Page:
I certainly can provide that update—my hon. Friend may even be able to look over my shoulder and see the figures on the page in front of me. The key point is that HMRC and the UK Border Agency launched a renewed smuggling strategy in April 2011. Since the precursor to that strategy was introduced in 2000—this covers a period of 11 years—the size of the illicit cigarette market has been cut by almost half, which I am sure hon. Members will agree is a sizeable achievement. The renewed strategy has to build on that success.
I have had some experience of the illicit smuggling market in my own constituency of Gateshead. There has been a significant variation in the exchange rate between the pound and the euro since 2003. Back in 2003, busloads of people used to leave the north-east to go to places such as Luxembourg, buy cigarettes—the personal allowance was 3,000 cigarettes per person—bring them back into the country and then smoke 150 packets before going on their next trip a fortnight later. The difference in the exchange rate was widely abused. The fact that European countries, by and large, increased their tobacco duties has cut down on much of that trade.
The hon. Gentleman makes a valuable point, and he highlights how HMRC must keep on its toes to stay abreast of all the latest developments in technology and products, and of what is happening in the markets in which Britain operates.
I want to touch on smuggling again. As the Minister knows, I represent Dover. Does she agree that the border officers do a fine job of stopping smuggling at our border? Does she agree that some of the £260 million that the measure raises might be invested in strengthening our border still further, so that we can clamp down even harder on smuggling and protect Exchequer revenues?
I am delighted to join my hon. Friend in praising the work of border staff. I have already noted that their work has resulted in the halving of the illicit cigarette market—a task that was set them—which is laudable. I hear his suggestion about how we should use that £260 million, and I will consider it along with other points made in the debate.
Following on from the point made by the hon. Member for Gateshead, will the Minister tell us whether there are any emergency plans in place in the event of a collapse of the euro? In that event, tobacco from Greece, Spain, Italy and any other countries that had left the euro would be a good deal cheaper. What might the Treasury do about that to protect its revenues?
All hon. Members—particularly my hon. Friend—well know, from having asked similar questions, that contingency plans are in place in case that should occur.
Before the Minister finishes, I would like to return to clause 185. During the Finance Bill Committee in May 2011 the then Economic Secretary justified the change that was being made by saying that she wished to target duty increases on cheaper tobacco products, because that would help to tackle down-trading from more expensive to cheaper tobacco products. Will the Minister reinforce that commitment? Will the Government look at the matter in the year ahead and perhaps introduce further changes in 2013?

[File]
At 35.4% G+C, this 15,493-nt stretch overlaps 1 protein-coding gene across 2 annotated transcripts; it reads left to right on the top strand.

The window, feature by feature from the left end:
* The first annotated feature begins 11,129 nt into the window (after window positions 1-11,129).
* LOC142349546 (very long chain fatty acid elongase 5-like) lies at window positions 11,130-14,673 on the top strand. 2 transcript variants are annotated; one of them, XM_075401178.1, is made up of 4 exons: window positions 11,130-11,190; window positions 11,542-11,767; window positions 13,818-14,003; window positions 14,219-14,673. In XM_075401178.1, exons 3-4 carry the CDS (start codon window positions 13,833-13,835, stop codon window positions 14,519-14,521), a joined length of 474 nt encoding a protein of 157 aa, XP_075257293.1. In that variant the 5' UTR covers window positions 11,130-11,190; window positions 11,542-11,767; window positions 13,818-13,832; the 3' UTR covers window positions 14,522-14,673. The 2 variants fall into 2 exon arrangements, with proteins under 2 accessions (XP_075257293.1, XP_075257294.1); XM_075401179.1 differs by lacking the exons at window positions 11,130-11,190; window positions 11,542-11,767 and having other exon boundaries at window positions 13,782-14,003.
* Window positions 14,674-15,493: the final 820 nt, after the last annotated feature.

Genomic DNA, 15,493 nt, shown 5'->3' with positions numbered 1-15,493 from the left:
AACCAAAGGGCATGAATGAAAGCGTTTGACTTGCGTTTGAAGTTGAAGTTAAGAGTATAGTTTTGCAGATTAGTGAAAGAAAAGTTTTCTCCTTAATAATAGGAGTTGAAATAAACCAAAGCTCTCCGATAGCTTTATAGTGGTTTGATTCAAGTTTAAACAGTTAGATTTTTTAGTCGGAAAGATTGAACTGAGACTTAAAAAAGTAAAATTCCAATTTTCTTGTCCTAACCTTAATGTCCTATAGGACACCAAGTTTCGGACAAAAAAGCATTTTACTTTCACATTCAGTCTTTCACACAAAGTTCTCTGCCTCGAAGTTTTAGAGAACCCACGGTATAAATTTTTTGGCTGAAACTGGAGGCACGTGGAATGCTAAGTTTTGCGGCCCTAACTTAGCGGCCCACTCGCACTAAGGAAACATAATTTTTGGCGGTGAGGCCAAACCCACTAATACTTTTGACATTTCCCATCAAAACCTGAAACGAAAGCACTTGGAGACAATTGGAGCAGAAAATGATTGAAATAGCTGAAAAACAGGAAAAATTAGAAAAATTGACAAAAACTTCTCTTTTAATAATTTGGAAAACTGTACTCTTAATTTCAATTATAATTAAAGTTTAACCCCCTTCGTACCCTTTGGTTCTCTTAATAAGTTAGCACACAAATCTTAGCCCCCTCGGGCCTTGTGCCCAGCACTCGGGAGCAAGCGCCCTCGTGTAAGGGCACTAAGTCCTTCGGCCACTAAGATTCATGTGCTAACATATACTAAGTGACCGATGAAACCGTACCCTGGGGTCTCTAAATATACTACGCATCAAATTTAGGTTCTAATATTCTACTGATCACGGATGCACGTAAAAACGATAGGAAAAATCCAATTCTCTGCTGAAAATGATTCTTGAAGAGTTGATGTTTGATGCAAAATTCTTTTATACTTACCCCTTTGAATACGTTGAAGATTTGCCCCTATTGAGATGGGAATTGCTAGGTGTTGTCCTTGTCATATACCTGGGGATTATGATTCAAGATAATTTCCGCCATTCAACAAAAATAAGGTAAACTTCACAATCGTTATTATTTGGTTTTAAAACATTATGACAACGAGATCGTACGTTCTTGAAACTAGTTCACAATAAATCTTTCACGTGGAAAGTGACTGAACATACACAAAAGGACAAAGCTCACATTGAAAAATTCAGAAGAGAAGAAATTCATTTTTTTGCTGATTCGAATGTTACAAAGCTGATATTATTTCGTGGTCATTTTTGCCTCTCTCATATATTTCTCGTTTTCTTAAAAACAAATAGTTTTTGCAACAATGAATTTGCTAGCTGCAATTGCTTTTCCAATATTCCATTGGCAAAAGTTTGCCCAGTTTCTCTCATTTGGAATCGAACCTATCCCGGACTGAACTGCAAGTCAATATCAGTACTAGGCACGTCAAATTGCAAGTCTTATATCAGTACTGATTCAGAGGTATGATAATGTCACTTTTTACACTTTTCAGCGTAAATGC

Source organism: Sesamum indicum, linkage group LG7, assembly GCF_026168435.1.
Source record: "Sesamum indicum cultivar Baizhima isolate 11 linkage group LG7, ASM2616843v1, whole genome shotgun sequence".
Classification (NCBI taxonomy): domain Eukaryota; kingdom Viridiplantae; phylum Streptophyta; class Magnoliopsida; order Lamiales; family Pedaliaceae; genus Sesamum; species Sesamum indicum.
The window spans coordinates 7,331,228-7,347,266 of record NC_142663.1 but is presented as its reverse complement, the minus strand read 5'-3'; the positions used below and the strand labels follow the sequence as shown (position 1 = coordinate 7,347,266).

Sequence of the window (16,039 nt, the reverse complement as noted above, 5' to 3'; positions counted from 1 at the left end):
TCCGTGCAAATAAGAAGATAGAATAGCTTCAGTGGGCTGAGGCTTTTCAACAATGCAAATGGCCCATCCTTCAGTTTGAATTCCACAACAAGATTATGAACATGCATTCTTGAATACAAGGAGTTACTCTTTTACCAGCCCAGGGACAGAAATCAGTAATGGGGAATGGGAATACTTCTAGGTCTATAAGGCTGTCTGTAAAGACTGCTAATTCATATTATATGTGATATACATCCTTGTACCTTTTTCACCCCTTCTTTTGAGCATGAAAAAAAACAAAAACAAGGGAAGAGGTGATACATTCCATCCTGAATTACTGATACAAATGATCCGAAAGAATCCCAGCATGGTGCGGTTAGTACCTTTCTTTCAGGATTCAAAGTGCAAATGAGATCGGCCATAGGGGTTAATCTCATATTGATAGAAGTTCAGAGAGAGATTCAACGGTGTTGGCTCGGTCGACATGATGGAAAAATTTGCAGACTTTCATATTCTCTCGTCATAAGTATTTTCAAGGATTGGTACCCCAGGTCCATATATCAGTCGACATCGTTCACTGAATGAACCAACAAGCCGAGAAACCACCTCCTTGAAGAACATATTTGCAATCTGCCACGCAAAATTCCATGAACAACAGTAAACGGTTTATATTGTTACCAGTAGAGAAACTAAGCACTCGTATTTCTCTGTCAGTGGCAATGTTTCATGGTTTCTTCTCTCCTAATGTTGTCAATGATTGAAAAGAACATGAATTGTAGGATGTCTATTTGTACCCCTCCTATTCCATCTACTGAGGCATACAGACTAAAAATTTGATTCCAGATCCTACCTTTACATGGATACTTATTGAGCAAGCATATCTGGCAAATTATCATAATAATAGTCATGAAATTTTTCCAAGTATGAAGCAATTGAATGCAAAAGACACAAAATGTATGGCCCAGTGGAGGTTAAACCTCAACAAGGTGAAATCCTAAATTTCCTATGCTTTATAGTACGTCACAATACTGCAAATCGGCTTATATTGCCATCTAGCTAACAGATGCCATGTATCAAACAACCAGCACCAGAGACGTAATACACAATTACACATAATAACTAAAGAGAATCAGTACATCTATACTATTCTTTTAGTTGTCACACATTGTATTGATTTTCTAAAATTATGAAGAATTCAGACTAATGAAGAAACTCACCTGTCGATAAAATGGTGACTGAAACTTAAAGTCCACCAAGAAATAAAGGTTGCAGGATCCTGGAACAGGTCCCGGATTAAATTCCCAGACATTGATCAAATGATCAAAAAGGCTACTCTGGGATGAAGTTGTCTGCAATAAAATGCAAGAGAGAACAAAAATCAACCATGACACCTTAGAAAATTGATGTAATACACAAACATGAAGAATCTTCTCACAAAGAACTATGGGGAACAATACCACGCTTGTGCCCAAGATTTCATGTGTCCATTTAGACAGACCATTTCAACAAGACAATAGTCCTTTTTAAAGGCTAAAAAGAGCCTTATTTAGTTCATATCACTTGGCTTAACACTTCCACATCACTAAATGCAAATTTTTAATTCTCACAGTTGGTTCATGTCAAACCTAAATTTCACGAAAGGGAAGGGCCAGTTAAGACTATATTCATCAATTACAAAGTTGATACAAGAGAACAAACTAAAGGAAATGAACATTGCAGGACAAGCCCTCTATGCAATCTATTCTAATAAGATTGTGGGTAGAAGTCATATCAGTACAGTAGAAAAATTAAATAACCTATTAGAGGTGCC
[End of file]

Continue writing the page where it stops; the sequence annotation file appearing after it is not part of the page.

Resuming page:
I am glad that the hon. Lady has noted that point. I wanted to finish by answering one of her earlier questions about changes to structure. Hon. Members may know that tobacco taxes have two component parts. My predecessor made the changes that the hon. Lady has mentioned at Budget 2011. When the Budget 2012 decisions were taken, 12 months’ data were not yet available to me. I would like to be able to assess the impact of the Budget 2011 measures prudently before committing to further changes in the structure of cigarette duty.
The hon. Lady asked about a potential gap in HMRC data, and I can confirm that our latest data on the tobacco tax gap have not shown an increase in illicit trade. Those data are updated annually and official figures will be available in September. Some industry data show an increase, and hon. Members may draw their own conclusions about that. As I say, we will have to wait for official data to be released, because information is vital in this area.
I have said that the clause will raise an additional £260 million over five years, which will help us to reduce the deficit and to fund the vital public services that relate to the health aspects of the measure. The taxation change supports the Government’s health objectives by helping to reduce smoking. I am confident of the performance of HMRC and Border Force officials in tackling the illicit market. I end with a quote from the Action on Smoking and Health group from February of this year, the views of which were endorsed by 91 health and welfare organisations:
“Reducing affordability through increasing taxation is acknowledged to be very effective in encouraging smokers to quit and in discouraging young people, who are particularly price sensitive, from taking up smoking.”
My hon. Friend will know that there is a rise in the new electronic cigarettes, of which I am a beneficiary. I have noticed that many Members from both sides of the House increasingly use them. Currently, they are untaxed. Does she envisage that they will remain so for the rest of this Parliament?
My hon. Friend goes a step too far—I announce for the record that he is about to show one of said products to the Committee. I shall leave my comments there.